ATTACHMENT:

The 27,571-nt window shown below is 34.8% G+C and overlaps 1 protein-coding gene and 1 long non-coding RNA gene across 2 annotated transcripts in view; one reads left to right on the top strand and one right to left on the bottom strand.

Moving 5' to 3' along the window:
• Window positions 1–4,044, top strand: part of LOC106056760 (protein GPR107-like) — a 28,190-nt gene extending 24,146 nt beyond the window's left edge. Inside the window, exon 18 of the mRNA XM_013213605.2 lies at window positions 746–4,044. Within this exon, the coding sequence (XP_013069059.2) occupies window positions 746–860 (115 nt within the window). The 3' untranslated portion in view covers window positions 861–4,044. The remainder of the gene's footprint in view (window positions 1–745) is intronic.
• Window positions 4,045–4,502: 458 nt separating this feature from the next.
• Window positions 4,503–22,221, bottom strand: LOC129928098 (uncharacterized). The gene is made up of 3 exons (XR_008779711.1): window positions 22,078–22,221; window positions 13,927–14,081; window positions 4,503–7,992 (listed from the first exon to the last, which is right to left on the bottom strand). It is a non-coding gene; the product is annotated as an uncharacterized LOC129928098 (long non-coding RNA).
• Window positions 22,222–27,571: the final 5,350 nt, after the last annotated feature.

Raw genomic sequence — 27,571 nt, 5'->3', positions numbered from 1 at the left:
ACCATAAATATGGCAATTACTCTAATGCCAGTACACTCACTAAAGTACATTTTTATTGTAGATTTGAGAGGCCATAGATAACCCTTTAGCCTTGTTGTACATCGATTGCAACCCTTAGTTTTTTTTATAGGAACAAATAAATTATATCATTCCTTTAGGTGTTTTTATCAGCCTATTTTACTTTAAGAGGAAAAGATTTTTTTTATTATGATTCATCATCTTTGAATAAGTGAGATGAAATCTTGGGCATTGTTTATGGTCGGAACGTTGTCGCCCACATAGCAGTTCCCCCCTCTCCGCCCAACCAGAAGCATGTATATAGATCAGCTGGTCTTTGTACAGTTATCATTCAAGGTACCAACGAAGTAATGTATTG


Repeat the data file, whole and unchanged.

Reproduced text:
The 27,571-nt window shown below is 34.8% G+C and overlaps 1 protein-coding gene and 1 long non-coding RNA gene across 2 annotated transcripts in view; one reads left to right on the top strand and one right to left on the bottom strand.

Moving 5' to 3' along the window:
• Window positions 1–4,044, top strand: part of LOC106056760 (protein GPR107-like) — a 28,190-nt gene extending 24,146 nt beyond the window's left edge. Inside the window, exon 18 of the mRNA XM_013213605.2 lies at window positions 746–4,044. Within this exon, the coding sequence (XP_013069059.2) occupies window positions 746–860 (115 nt within the window). The 3' untranslated portion in view covers window positions 861–4,044. The remainder of the gene's footprint in view (window positions 1–745) is intronic.
• Window positions 4,045–4,502: 458 nt separating this feature from the next.
• Window positions 4,503–22,221, bottom strand: LOC129928098 (uncharacterized). The gene is made up of 3 exons (XR_008779711.1): window positions 22,078–22,221; window positions 13,927–14,081; window positions 4,503–7,992 (listed from the first exon to the last, which is right to left on the bottom strand). It is a non-coding gene; the product is annotated as an uncharacterized LOC129928098 (long non-coding RNA).
• Window positions 22,222–27,571: the final 5,350 nt, after the last annotated feature.

Raw genomic sequence — 27,571 nt, 5'->3', positions numbered from 1 at the left:
ACCATAAATATGGCAATTACTCTAATGCCAGTACACTCACTAAAGTACATTTTTATTGTAGATTTGAGAGGCCATAGATAACCCTTTAGCCTTGTTGTACATCGATTGCAACCCTTAGTTTTTTTTATAGGAACAAATAAATTATATCATTCCTTTAGGTGTTTTTATCAGCCTATTTTACTTTAAGAGGAAAAGATTTTTTTTATTATGATTCATCATCTTTGAATAAGTGAGATGAAATCTTGGGCATTGTTTATGGTCGGAACGTTGTCGCCCACATAGCAGTTCCCCCCTCTCCGCCCAACCAGAAGCATGTATATAGATCAGCTGGTCTTTGTACAGTTATCATTCAAGGTACCAACGAAGTAATGTATTG